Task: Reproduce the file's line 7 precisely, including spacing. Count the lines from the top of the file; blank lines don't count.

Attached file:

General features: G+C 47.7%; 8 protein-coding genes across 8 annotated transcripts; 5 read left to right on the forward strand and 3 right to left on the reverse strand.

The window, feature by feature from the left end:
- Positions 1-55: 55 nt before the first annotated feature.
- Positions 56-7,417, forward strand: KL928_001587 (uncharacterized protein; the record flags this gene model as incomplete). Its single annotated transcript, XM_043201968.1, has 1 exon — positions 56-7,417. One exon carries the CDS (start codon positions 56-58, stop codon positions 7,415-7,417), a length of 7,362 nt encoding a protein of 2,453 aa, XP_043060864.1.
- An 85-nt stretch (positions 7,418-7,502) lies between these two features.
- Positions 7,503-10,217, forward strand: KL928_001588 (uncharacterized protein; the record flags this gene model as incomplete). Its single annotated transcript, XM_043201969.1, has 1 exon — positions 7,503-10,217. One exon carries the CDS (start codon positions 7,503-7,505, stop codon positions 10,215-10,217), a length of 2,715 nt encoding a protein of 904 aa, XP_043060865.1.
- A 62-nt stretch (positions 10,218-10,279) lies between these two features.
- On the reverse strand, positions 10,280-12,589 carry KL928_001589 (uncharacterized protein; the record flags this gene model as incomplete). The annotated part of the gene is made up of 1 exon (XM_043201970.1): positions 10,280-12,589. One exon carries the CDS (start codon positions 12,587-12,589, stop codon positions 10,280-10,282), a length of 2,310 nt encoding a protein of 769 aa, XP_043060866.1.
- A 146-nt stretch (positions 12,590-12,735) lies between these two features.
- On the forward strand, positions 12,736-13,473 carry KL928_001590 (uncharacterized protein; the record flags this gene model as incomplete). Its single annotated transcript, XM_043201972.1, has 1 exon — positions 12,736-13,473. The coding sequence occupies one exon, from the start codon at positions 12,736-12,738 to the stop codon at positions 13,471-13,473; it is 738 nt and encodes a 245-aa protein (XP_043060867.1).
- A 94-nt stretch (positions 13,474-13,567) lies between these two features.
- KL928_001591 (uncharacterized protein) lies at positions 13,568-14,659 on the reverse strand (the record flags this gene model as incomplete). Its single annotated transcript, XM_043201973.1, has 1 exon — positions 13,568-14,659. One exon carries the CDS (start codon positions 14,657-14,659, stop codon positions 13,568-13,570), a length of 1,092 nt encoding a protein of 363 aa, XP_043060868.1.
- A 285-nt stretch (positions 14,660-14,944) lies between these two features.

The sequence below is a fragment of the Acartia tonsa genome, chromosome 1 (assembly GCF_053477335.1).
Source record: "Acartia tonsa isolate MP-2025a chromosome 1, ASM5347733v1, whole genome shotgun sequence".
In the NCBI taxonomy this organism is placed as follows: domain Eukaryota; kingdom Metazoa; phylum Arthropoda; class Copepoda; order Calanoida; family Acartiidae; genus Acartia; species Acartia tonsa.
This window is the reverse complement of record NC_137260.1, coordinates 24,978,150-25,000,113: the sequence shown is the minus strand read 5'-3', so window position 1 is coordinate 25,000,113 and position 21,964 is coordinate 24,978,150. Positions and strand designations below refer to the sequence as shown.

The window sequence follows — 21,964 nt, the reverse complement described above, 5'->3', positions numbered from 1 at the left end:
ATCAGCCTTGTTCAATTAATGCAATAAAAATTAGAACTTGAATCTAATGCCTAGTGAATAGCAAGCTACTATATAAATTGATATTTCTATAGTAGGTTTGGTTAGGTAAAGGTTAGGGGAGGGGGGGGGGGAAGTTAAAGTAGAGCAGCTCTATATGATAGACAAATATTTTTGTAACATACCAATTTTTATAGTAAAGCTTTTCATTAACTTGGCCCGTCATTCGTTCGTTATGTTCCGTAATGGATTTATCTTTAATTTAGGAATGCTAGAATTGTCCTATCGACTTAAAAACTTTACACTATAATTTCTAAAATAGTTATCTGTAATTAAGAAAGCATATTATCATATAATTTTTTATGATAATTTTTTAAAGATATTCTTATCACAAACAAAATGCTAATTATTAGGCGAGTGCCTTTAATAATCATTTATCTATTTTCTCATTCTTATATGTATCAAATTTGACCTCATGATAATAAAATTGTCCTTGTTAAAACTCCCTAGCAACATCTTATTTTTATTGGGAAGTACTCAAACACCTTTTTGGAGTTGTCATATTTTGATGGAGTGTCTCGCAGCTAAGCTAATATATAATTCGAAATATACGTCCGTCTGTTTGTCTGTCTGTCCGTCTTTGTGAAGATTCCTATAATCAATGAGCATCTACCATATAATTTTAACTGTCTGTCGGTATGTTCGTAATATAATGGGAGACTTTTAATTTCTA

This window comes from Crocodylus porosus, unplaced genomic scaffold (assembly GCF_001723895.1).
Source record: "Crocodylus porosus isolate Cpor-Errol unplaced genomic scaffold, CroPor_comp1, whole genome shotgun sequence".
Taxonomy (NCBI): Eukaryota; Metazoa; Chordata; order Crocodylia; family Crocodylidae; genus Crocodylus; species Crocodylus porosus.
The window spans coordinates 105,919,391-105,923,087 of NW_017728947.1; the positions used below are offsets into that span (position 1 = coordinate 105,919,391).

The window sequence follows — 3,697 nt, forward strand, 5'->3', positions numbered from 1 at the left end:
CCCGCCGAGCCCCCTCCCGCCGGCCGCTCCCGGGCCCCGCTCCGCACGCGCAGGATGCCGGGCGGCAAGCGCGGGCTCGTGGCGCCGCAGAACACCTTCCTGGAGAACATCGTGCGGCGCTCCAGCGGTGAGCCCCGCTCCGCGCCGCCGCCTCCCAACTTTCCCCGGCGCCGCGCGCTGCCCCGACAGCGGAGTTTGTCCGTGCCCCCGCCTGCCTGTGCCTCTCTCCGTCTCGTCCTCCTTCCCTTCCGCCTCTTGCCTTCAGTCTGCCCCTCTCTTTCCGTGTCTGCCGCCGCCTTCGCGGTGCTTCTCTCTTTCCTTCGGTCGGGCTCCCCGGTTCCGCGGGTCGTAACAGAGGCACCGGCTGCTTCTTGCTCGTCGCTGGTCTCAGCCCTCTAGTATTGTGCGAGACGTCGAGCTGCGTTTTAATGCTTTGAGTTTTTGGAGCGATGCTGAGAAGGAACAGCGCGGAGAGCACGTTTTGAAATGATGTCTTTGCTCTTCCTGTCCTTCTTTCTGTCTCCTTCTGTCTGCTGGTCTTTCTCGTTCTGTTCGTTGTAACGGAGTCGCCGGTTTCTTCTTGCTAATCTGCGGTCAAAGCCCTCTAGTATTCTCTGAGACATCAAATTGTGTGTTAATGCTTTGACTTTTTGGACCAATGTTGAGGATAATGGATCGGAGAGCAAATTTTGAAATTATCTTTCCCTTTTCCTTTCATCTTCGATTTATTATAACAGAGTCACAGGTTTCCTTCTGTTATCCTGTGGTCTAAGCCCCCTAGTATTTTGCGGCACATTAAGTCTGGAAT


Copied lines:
- A 62-nt stretch (positions 10,218-10,279) lies between these two features.